3. The dichotomy of healthy/sick is one that clinicians need to pay close attention to. This dichotomy is used in western medicine a lot and is referred to a lot by people other than clinicians too. What clinicians need to realize is that healthy and sick can have very different meanings depending on the patient’s views. In some cultures people don’t even address depression as a sickness, so if this person were to come in the western world they would not think they were sick even if a clinician told them they thought they were depressed. I know that the doctor’s office that I go to has a scale that rates your pain from 1-10 with corresponding faces on it. So instead of using healthy/sick, they use pain to determine the illness in some cases. Physicians can check for the physical symptoms that patients may have, and say that they are healthy, but there are more internal problems or ones that we don’t address in the western world to think about. An alternative way to conceptualize this dichotomy is to not think of it as the truth, and try to learn more about a patient to really and truly understand the patient’s views and culture. This would help the patient trust the physician more and for the physician to make a better diagnosis.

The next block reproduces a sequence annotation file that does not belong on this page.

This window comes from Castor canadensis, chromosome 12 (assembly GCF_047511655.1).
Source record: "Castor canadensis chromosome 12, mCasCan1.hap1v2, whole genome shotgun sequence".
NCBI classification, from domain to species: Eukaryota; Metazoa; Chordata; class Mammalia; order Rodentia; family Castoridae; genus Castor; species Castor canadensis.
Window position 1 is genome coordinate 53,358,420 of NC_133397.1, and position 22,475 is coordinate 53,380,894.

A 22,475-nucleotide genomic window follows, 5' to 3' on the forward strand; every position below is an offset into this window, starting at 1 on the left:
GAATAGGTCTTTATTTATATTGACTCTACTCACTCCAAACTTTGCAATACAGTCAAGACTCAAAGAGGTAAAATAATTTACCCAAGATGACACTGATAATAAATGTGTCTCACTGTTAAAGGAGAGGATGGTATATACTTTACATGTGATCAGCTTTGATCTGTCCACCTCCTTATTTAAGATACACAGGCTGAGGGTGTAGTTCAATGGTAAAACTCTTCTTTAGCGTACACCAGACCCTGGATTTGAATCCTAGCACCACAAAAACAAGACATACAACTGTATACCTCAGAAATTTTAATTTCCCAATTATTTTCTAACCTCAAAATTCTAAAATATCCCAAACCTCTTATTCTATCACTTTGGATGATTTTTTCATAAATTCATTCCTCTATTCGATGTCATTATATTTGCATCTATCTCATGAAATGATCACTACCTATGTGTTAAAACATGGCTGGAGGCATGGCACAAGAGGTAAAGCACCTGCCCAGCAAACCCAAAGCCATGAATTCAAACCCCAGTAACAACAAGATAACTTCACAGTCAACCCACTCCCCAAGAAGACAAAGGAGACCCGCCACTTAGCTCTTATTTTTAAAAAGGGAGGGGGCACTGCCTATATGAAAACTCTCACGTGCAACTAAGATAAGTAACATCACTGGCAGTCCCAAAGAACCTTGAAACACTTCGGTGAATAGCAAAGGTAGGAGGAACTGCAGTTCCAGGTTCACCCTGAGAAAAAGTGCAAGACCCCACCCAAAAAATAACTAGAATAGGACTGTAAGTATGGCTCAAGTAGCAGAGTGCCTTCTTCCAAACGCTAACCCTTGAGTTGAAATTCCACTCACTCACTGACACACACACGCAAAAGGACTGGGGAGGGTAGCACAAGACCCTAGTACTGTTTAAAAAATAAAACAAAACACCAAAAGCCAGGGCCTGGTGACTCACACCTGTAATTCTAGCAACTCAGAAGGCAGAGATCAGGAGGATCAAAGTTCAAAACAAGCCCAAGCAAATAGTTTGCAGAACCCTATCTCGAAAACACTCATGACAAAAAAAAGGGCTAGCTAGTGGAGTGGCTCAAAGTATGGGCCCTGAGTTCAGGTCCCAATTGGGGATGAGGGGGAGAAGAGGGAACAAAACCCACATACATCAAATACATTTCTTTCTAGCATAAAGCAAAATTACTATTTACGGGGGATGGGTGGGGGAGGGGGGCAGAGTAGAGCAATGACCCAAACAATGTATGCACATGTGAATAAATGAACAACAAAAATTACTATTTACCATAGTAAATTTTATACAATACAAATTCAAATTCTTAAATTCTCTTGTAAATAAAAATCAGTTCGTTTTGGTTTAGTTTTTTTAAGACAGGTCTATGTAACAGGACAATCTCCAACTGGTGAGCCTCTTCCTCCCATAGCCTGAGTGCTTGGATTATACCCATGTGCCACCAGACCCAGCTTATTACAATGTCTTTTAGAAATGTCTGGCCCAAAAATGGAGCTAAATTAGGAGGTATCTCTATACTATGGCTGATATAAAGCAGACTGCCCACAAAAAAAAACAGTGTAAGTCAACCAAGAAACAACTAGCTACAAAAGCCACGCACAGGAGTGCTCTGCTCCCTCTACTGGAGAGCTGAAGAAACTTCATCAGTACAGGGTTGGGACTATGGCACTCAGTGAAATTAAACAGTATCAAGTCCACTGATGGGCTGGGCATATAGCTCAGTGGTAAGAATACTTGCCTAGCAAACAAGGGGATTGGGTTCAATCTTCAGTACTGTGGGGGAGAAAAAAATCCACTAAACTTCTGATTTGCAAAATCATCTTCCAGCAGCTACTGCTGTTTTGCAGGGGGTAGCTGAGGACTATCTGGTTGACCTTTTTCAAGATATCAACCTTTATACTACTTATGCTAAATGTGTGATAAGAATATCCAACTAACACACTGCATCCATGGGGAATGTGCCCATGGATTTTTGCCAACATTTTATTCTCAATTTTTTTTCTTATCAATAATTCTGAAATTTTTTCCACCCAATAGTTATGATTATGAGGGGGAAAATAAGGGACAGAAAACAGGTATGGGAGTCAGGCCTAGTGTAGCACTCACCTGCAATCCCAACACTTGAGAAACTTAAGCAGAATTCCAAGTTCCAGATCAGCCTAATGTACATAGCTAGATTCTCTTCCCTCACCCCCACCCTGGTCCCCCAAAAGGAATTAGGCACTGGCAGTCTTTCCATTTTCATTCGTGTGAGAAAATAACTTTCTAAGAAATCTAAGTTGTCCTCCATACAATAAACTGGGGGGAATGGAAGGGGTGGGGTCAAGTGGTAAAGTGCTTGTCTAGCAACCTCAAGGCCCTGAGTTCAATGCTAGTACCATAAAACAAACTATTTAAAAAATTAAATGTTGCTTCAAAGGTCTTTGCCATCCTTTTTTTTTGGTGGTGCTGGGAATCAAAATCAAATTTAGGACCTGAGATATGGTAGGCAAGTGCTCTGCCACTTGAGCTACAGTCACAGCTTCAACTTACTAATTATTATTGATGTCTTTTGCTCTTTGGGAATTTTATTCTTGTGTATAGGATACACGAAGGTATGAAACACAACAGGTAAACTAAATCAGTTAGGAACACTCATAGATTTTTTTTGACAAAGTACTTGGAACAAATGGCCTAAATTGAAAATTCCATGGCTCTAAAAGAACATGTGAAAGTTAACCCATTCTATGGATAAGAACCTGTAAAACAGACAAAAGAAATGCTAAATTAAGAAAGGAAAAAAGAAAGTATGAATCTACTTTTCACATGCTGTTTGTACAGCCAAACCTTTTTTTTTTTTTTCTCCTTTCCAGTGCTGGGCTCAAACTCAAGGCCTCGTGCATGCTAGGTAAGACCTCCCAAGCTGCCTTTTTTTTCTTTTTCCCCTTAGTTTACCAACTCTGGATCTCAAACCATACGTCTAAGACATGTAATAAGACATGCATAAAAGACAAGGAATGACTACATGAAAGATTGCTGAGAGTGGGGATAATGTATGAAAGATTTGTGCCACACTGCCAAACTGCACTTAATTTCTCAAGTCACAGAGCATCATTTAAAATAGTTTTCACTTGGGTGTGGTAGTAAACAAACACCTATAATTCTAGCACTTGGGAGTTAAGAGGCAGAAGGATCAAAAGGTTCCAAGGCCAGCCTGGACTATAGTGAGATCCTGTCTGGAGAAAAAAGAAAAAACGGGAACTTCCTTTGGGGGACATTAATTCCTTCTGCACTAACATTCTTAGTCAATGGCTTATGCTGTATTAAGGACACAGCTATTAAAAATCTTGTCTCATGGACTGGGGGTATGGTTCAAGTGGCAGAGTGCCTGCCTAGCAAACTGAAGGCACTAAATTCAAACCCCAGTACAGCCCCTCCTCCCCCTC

4. This dichotomy, as with most, is very hard to classify. Firstly, they vary across cultures, so what is considered an illness in one society may not be elsewhere. Secondly, they are dependent on ones personal views and beliefs. What one might consider healthy, may be completely different from another, in fact someone else may consider them sick. Also, it is dependent on how health or illness(sick) are or are not being defined. Is it purely physical? Mental? Both? Neither? Or simply some aspect of it all ( I’m a diagnosed epileptic but have no seizures since having surgery 3yrs ago, and typically have perfect checkups at the doctor, am I still sick? Or would I be considered healthy?)
    I agree with you that our society has become highly over medicated, largely in part because of the pharmaceutical industry. And that although some people truly do need, and benefit from these medications, they are too easily prescribed to ‘healthy’ patients, particularly ADHD (even birth control for PMDD as in the lecture). This is a valid reason for clinicians to understand the dichotomy of healthy vs. sick, as confusing as it can be. However, its also important that they understand this, because of how unclear it can be, and how much it can vary from case to case. A patient could have a serious condition but show no symptoms, or be very good at hiding them. Another patient could show multiple symptoms, possibly to multiple problems, but be perfectly healthy. A doctor needs to be able to distinguish which is which, and so forth. Also, some people’s idea of health varies depending on how they feel, and this needs to be taken in to account. The best way for this to be done, and its not easy or even common in our society is to have an excellent report and bedside manner with ones patients. To spend that extra minute asking the little questions, and put in that little extra effort could go a very long way in these regards.